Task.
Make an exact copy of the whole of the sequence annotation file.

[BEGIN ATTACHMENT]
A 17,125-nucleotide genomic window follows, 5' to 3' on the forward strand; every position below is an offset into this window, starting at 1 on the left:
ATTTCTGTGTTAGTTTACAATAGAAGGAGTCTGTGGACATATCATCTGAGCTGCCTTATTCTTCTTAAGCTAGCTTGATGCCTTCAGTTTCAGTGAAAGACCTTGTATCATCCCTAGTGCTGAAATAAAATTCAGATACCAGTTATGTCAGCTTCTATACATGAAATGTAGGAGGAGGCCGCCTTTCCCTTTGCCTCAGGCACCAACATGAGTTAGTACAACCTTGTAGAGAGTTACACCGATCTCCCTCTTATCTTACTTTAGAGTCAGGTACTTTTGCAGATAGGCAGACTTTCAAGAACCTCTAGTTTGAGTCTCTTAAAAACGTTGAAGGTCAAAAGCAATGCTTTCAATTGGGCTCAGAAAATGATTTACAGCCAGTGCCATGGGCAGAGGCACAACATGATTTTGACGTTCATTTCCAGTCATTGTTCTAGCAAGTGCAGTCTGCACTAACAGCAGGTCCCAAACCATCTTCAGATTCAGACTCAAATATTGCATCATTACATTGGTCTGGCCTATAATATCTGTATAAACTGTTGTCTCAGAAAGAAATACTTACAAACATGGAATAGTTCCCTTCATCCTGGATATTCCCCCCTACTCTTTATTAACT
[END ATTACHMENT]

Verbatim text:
A 17,125-nucleotide genomic window follows, 5' to 3' on the forward strand; every position below is an offset into this window, starting at 1 on the left:
ATTTCTGTGTTAGTTTACAATAGAAGGAGTCTGTGGACATATCATCTGAGCTGCCTTATTCTTCTTAAGCTAGCTTGATGCCTTCAGTTTCAGTGAAAGACCTTGTATCATCCCTAGTGCTGAAATAAAATTCAGATACCAGTTATGTCAGCTTCTATACATGAAATGTAGGAGGAGGCCGCCTTTCCCTTTGCCTCAGGCACCAACATGAGTTAGTACAACCTTGTAGAGAGTTACACCGATCTCCCTCTTATCTTACTTTAGAGTCAGGTACTTTTGCAGATAGGCAGACTTTCAAGAACCTCTAGTTTGAGTCTCTTAAAAACGTTGAAGGTCAAAAGCAATGCTTTCAATTGGGCTCAGAAAATGATTTACAGCCAGTGCCATGGGCAGAGGCACAACATGATTTTGACGTTCATTTCCAGTCATTGTTCTAGCAAGTGCAGTCTGCACTAACAGCAGGTCCCAAACCATCTTCAGATTCAGACTCAAATATTGCATCATTACATTGGTCTGGCCTATAATATCTGTATAAACTGTTGTCTCAGAAAGAAATACTTACAAACATGGAATAGTTCCCTTCATCCTGGATATTCCCCCCTACTCTTTATTAACT